Russian or Soviet policy is still the same Kremlin policy: historian

TVP World’s Anna Jabłońska interviewed the director of Poland’s World War Two Museum, Professor Grzegorz Berendt, about the 83rd anniversary of the Soviet attack on Poland.

Prof. Berendt explains the Soviet Union’s motivation to attack Poland. The motivation was simple: Stalin, just like Lenin before him, wanted to spread the flame of the Revolution around the world. But in order to launch a war against the free world, he needed an ally. The Ribbentrop-Molotov Pact made that possible. Nevertheless, Stalin held out for 17 days after Germany attacked Poland before he saw that the Wehrmacht was making rapid progress in its conquest.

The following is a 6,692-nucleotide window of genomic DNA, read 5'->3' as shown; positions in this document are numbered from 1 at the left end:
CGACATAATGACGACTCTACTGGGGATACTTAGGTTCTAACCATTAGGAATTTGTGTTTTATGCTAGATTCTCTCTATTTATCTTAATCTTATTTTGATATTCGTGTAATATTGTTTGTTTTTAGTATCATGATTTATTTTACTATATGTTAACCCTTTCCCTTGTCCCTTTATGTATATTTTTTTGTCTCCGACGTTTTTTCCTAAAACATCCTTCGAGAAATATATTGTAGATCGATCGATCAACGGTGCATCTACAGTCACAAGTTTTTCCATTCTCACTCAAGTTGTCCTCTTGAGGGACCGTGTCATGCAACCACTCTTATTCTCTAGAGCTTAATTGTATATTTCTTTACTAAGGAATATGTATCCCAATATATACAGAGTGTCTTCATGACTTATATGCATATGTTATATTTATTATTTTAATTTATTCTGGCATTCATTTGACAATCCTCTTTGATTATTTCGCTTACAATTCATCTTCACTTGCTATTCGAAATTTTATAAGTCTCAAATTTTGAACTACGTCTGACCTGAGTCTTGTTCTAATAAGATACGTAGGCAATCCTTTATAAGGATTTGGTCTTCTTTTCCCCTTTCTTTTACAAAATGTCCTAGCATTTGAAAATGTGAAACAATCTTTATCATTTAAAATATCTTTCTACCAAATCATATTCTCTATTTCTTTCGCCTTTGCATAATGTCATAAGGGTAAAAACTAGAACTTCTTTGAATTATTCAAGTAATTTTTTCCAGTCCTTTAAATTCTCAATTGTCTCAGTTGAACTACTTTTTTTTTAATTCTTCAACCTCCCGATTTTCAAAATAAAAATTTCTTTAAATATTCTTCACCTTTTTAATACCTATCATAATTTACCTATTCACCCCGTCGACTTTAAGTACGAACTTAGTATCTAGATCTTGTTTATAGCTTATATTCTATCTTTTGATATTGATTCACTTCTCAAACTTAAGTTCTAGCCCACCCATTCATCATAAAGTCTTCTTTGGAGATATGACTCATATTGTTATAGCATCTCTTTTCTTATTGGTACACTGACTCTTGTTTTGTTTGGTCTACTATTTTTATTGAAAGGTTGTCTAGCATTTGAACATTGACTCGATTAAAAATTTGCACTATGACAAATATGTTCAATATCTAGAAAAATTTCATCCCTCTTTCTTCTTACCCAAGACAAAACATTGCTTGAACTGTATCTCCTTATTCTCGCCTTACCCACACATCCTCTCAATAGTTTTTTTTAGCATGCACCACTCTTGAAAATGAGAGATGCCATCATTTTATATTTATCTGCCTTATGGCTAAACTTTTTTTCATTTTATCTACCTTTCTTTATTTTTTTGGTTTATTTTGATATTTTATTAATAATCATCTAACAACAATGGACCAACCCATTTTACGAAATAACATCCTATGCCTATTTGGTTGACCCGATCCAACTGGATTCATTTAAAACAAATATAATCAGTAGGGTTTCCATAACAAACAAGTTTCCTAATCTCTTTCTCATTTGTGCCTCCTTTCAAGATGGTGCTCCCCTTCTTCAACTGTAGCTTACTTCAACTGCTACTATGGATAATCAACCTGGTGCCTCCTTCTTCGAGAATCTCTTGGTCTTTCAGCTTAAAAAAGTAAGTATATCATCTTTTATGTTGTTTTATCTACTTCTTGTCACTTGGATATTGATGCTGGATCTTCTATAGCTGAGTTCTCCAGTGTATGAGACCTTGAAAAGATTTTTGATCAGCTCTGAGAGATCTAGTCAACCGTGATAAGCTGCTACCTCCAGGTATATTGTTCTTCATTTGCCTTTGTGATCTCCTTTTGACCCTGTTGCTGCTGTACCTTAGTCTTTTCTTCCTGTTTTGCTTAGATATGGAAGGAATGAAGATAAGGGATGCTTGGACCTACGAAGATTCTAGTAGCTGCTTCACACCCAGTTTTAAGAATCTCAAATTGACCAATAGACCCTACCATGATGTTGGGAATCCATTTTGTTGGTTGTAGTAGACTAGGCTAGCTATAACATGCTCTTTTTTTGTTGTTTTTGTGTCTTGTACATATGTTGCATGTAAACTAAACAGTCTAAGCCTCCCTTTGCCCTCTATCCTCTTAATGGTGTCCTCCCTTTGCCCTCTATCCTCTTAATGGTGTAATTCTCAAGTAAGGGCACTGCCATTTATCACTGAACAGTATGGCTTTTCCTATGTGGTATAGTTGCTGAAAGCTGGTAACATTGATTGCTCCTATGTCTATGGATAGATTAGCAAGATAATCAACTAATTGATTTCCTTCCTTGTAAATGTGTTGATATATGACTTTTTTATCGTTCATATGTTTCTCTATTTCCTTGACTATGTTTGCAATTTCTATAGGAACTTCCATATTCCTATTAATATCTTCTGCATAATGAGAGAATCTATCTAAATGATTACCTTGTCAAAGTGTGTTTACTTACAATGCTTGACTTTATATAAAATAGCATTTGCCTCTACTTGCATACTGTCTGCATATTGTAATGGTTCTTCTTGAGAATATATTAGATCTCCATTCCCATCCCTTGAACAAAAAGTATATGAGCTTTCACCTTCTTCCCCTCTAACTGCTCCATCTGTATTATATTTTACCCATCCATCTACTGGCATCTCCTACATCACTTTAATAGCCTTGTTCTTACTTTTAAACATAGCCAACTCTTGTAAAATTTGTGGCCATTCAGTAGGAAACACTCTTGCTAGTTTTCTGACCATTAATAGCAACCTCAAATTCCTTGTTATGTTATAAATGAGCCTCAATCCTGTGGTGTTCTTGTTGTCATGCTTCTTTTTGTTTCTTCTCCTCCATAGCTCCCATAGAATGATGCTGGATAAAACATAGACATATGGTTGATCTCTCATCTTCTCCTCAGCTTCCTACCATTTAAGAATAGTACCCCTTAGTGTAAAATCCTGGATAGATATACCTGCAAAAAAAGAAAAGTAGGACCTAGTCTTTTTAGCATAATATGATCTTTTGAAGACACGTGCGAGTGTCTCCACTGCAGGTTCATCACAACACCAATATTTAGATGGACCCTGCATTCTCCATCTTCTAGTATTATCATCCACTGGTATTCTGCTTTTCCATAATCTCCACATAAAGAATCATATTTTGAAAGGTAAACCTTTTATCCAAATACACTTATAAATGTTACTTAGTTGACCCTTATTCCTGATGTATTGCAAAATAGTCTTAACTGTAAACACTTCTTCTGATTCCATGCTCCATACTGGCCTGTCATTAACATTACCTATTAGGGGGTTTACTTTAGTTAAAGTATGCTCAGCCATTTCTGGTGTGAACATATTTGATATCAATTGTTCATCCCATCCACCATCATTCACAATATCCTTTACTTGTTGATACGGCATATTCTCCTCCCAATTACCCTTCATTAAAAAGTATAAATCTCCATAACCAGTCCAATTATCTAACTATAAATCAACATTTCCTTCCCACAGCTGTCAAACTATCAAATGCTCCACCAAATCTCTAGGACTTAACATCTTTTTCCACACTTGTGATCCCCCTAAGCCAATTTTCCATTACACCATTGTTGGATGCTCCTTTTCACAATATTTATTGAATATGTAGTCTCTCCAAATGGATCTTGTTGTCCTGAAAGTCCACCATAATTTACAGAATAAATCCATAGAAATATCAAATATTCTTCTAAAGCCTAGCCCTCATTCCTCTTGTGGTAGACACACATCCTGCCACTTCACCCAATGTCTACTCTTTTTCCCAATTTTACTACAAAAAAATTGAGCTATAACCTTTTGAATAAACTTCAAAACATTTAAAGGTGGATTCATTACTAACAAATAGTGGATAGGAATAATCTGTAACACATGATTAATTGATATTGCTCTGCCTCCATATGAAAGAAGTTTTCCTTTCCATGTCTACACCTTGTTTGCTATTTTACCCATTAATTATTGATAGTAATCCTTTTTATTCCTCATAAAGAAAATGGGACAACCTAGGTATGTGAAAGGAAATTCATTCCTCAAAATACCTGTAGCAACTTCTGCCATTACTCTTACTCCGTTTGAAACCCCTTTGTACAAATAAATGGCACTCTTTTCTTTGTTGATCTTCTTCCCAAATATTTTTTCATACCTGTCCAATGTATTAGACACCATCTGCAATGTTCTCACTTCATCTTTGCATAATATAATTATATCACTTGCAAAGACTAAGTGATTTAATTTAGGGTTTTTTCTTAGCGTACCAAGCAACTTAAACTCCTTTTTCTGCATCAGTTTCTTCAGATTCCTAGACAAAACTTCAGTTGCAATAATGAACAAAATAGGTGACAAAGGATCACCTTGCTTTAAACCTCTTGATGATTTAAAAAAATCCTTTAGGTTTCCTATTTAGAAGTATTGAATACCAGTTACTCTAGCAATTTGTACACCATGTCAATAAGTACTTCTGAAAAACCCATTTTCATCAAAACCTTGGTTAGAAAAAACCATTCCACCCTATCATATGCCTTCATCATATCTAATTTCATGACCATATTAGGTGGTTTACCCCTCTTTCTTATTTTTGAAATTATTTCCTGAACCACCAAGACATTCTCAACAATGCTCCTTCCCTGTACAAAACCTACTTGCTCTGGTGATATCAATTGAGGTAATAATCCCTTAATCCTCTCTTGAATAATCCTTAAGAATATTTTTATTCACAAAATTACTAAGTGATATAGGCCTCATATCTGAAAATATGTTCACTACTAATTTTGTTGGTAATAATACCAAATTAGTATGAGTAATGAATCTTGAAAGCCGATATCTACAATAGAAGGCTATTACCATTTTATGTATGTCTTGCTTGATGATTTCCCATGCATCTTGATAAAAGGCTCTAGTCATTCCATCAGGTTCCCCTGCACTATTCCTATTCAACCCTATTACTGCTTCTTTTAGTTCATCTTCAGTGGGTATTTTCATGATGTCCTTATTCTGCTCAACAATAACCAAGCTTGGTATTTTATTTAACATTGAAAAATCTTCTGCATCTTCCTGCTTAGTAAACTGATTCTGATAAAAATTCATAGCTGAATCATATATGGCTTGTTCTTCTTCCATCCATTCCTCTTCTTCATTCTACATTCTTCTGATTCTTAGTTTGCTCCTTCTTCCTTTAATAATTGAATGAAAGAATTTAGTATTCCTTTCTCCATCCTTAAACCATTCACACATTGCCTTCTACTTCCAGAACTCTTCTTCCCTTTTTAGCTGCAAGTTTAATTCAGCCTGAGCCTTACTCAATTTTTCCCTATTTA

Asked whether the Soviet invasion was a betrayal, Prof. Berendt concluded that it was, as the USSR had a non-aggression pact signed with Poland. Germany, although it invaded Poland without a declaration of war and under false pretences, had earlier announced that it terminates its non-aggression pact with the country.

Other subjects touched upon by Prof. Berendt: what was the response of the Polish army to Soviet incursion; the skewed “liberation” narrative Russia continues to push; how many people suffered from and how many people survived the deportation; what are the parallels between what Putin’s Russia is doing in Ukraine and Soviet Russia did in Poland; and how the opening of the Vistula Spit Canal will allow Poland to remove another vestige of post-WW2 Soviet occupation.